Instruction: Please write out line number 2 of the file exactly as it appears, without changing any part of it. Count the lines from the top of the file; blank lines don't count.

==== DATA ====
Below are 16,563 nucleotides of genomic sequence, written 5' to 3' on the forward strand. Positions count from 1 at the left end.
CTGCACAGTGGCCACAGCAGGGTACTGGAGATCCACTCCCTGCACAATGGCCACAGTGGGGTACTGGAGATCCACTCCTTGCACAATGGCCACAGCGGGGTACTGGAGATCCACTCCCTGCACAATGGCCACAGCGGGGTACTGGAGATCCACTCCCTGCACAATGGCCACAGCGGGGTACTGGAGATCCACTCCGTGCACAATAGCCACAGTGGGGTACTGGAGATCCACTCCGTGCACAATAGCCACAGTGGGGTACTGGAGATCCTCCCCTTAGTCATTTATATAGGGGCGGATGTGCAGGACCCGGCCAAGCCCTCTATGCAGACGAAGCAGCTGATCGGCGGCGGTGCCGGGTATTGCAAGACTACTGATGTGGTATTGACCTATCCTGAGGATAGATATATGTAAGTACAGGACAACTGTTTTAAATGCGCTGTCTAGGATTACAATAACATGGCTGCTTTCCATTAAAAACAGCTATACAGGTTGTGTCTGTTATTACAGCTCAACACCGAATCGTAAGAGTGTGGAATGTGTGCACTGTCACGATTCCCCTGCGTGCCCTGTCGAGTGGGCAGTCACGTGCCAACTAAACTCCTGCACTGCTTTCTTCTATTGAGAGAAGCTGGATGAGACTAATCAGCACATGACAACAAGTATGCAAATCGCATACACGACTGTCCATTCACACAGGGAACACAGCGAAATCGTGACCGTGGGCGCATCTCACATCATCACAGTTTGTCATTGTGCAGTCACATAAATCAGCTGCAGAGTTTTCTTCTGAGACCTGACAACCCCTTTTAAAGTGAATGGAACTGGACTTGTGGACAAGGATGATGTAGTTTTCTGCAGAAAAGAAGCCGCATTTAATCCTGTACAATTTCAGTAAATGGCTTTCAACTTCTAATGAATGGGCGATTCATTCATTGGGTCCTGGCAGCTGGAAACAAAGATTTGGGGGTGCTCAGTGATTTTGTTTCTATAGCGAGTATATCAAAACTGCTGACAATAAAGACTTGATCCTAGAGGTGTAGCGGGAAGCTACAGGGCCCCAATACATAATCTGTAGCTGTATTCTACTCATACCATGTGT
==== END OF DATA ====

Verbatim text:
CTGCACAGTGGCCACAGCAGGGTACTGGAGATCCACTCCCTGCACAATGGCCACAGTGGGGTACTGGAGATCCACTCCTTGCACAATGGCCACAGCGGGGTACTGGAGATCCACTCCCTGCACAATGGCCACAGCGGGGTACTGGAGATCCACTCCCTGCACAATGGCCACAGCGGGGTACTGGAGATCCACTCCGTGCACAATAGCCACAGTGGGGTACTGGAGATCCACTCCGTGCACAATAGCCACAGTGGGGTACTGGAGATCCTCCCCTTAGTCATTTATATAGGGGCGGATGTGCAGGACCCGGCCAAGCCCTCTATGCAGACGAAGCAGCTGATCGGCGGCGGTGCCGGGTATTGCAAGACTACTGATGTGGTATTGACCTATCCTGAGGATAGATATATGTAAGTACAGGACAACTGTTTTAAATGCGCTGTCTAGGATTACAATAACATGGCTGCTTTCCATTAAAAACAGCTATACAGGTTGTGTCTGTTATTACAGCTCAACACCGAATCGTAAGAGTGTGGAATGTGTGCACTGTCACGATTCCCCTGCGTGCCCTGTCGAGTGGGCAGTCACGTGCCAACTAAACTCCTGCACTGCTTTCTTCTATTGAGAGAAGCTGGATGAGACTAATCAGCACATGACAACAAGTATGCAAATCGCATACACGACTGTCCATTCACACAGGGAACACAGCGAAATCGTGACCGTGGGCGCATCTCACATCATCACAGTTTGTCATTGTGCAGTCACATAAATCAGCTGCAGAGTTTTCTTCTGAGACCTGACAACCCCTTTTAAAGTGAATGGAACTGGACTTGTGGACAAGGATGATGTAGTTTTCTGCAGAAAAGAAGCCGCATTTAATCCTGTACAATTTCAGTAAATGGCTTTCAACTTCTAATGAATGGGCGATTCATTCATTGGGTCCTGGCAGCTGGAAACAAAGATTTGGGGGTGCTCAGTGATTTTGTTTCTATAGCGAGTATATCAAAACTGCTGACAATAAAGACTTGATCCTAGAGGTGTAGCGGGAAGCTACAGGGCCCCAATACATAATCTGTAGCTGTATTCTACTCATACCATGTGT